Garlic

Fall Garden Clean-Up Tips

 

Arcana in Winter

It’s Chilly!

We’ve had our first snowfall here in Vermont and if you haven’t already started your fall clean-up it’s time! Energy for garden work is low this time of year but just a few chores will give your garden a head start come spring and make planting a breeze. Below are some guidelines and tips for bedding down the garden for winter.

FarmWait! Before you clean up….. It is best to leave some stalks, brush, logs and groundcover. Cutting back all the dead stalks in your garden eliminates food for birds and hiding spots for overwintering beneficial insects. Plants with seeds or berries, especially native ones, are essential for the overwintering bird population, so Sunflowers, Echinacea, Rudbeckia, etc. should be left standing. You know that dead ground cover you were going to cut back or that brush pile you were going to move?  Leave it and make less work for you and more cover for those beneficial insects, including spiders, some beetles and solitary bees that you want in your garden come spring!

Clean up! This may seem a straight forward task, and for the most part it is. You want to clear any foliage from diseased plants. You can bag it and put it in the trash, or preferably, toss it somewhere well away from your garden. It is also good to do one final weeding so that any seeds on stalks won’t plant themselves in your garden when the weather warms up. Take up any inorganic material, such as black plastic and stakes, so they don’t break up in your garden. Cleaning your garden tools is also a good idea before storing them for the winter.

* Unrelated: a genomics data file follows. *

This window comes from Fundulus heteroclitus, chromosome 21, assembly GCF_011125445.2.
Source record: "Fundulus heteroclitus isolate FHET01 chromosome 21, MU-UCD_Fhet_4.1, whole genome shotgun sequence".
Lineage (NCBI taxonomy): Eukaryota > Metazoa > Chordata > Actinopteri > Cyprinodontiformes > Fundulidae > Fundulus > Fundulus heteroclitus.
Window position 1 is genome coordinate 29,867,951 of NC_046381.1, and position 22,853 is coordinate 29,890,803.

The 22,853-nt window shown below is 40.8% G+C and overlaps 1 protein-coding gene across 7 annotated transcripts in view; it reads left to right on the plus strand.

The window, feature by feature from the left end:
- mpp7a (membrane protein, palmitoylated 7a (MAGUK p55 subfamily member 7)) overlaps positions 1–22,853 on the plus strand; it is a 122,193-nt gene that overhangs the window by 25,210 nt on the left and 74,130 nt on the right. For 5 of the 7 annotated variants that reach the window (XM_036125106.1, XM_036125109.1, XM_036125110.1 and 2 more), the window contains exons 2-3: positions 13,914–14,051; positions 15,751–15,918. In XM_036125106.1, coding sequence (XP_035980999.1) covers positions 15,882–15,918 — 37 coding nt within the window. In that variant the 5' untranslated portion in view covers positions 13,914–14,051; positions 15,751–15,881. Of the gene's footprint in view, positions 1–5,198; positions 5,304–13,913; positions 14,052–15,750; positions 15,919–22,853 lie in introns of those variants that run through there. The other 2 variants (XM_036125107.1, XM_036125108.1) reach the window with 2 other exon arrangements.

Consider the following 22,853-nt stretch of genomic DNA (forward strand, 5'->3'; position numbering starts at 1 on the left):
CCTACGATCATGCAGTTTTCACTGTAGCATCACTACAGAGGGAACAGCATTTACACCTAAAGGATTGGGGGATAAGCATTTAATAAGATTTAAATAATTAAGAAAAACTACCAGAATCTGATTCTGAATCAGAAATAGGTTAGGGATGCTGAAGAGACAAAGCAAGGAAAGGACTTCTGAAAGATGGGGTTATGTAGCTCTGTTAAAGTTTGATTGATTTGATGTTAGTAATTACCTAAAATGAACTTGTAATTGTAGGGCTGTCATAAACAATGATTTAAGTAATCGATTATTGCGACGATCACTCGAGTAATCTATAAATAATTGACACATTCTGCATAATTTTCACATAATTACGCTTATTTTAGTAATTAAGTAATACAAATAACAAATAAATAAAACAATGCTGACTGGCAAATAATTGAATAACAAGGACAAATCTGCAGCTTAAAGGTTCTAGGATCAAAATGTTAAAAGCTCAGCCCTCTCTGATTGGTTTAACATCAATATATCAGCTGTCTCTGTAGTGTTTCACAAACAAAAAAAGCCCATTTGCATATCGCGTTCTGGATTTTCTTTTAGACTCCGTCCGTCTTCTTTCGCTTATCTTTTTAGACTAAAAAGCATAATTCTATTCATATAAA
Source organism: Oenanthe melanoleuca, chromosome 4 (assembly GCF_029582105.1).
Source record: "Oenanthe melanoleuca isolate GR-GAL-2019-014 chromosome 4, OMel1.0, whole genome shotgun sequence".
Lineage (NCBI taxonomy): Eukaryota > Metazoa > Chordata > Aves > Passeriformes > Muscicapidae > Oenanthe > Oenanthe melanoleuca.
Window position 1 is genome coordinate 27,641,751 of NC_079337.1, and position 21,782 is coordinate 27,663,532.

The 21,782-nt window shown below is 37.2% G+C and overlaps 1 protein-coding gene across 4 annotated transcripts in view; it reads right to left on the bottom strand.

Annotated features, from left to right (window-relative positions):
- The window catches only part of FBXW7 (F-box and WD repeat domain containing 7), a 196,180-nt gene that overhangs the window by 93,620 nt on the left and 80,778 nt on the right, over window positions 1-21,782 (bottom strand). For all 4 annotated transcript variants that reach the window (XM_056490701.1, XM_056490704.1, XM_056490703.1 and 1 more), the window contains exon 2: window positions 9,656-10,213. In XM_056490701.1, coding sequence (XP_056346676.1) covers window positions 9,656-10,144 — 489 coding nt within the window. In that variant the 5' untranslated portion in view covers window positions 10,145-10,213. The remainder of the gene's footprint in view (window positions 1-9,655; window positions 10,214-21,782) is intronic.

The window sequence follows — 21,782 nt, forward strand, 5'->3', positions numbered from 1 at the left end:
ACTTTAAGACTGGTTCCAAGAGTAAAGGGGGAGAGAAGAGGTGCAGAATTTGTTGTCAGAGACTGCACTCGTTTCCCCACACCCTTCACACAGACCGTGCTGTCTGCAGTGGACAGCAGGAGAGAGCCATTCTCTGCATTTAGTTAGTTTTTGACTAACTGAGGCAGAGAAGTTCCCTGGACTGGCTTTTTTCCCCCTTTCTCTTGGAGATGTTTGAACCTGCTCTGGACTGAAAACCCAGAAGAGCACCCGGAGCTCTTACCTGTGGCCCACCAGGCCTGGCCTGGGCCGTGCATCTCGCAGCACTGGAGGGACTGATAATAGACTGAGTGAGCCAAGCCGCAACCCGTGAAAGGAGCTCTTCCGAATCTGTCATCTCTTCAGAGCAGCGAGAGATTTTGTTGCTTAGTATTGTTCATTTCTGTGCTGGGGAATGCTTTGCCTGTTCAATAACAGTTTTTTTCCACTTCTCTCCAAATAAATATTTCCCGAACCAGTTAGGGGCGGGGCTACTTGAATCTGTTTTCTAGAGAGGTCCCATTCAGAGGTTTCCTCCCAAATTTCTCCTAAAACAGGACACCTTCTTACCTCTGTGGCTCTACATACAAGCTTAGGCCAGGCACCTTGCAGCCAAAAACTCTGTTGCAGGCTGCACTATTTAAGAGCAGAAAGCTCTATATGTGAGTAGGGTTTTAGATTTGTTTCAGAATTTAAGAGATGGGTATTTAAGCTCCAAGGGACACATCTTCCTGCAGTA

ArcanaAdPicks - 177Divide spring plants and dig up bulbs. Iris, Dianthus, Primrose, and late bloomers such as Rudbeckia, Geraniums, Hemerocallis, Hostas, Echinacea and Achillea can be divided. Summer bulbs, including Dahlias, tuberous Begonias, Cannas, Caladium, Elephants Ears and Gladiolas, should be dug up, packed in newspaper or for some, in moist soil (as with Dahlias) and stored in a dry place. Check on them occasionally over the winter months and anything that is soft or starts to rot, remove it immediately. Each bulb has its own needs, so check out this article from the University of New Hampshire extension for overwintering details.